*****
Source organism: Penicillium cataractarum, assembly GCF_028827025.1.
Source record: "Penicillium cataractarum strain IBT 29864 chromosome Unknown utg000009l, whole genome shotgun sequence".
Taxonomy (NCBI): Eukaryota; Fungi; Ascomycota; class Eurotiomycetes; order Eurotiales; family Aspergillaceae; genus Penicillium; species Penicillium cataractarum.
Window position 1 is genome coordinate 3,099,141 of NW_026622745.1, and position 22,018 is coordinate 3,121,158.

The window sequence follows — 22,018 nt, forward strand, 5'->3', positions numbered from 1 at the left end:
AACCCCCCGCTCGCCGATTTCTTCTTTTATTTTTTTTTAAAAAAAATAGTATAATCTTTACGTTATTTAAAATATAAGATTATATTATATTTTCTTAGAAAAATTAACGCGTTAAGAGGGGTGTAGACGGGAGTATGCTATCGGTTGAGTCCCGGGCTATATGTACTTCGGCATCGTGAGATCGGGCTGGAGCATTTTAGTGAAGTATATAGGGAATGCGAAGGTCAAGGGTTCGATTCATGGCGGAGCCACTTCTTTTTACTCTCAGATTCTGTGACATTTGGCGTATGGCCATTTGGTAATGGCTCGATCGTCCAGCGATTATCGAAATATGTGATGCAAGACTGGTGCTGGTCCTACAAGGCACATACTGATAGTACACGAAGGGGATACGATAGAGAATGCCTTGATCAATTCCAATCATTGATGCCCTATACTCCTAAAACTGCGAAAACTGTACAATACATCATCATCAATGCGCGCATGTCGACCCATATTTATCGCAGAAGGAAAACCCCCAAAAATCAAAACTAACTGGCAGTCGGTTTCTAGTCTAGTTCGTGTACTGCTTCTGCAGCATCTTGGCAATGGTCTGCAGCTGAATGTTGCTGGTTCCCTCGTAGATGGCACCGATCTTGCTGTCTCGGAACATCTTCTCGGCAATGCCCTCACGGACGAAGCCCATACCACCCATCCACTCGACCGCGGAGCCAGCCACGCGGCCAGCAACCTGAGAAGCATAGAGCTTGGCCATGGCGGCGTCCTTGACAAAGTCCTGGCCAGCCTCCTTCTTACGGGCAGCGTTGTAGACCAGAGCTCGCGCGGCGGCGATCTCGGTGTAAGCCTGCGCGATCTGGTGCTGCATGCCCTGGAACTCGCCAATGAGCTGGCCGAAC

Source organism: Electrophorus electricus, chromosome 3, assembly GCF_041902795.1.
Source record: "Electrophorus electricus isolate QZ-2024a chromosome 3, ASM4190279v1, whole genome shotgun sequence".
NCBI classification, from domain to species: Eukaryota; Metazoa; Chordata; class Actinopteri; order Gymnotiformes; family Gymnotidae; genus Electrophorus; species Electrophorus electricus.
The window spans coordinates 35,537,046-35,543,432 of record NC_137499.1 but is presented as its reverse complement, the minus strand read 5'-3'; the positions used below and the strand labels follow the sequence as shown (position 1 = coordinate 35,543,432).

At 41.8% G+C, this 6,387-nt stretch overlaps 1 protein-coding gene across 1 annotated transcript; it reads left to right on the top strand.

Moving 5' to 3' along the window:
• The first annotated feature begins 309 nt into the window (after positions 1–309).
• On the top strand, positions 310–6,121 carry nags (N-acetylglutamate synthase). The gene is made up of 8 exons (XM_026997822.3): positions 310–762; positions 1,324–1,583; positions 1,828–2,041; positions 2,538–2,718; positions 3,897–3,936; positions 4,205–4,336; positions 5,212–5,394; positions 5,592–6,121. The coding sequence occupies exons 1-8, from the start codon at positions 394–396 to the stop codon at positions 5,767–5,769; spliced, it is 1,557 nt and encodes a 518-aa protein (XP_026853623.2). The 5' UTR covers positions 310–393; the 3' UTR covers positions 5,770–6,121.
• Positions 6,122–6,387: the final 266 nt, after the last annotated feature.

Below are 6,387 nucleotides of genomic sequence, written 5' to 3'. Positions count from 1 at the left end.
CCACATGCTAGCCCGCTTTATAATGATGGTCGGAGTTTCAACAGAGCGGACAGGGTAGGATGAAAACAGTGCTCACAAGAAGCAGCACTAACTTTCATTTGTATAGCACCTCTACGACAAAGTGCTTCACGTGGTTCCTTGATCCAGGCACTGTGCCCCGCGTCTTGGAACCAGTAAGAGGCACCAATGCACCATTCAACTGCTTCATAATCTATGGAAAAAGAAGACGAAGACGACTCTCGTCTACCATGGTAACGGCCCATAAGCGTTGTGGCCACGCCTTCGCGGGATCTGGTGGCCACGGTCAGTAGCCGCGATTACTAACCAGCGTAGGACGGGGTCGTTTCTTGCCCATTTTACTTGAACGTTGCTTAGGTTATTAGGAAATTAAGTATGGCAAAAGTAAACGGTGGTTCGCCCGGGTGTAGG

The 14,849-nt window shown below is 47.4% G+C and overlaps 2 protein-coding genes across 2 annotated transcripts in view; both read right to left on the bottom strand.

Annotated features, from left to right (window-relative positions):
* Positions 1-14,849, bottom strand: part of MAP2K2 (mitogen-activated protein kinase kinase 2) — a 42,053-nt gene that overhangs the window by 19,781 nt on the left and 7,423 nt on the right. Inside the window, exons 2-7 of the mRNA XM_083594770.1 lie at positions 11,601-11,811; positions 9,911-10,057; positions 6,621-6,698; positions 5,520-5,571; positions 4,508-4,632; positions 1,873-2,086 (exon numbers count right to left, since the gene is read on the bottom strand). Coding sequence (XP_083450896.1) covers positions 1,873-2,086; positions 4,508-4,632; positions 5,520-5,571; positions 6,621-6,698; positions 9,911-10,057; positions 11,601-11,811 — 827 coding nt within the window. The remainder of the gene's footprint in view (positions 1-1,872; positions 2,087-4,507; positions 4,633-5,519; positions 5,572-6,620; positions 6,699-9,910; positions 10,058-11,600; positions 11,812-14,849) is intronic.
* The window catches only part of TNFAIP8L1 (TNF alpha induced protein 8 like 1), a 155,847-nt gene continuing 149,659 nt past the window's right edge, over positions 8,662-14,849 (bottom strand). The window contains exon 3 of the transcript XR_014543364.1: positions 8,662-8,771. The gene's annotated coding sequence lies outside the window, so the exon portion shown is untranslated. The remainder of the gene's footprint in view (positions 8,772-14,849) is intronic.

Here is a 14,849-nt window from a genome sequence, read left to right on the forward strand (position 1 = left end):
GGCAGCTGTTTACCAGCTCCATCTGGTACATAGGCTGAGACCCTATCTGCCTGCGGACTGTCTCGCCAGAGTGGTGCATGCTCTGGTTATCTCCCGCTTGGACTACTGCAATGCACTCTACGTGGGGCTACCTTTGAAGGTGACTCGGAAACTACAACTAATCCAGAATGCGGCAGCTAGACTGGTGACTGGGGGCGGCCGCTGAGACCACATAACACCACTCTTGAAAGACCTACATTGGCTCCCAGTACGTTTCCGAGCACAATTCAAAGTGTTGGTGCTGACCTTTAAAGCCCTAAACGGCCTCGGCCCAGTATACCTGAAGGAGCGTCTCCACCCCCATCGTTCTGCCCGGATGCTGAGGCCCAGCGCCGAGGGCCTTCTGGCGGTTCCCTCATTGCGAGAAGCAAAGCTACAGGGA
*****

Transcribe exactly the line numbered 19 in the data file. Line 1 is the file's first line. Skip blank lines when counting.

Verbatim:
Annotated features, from left to right (window-relative positions):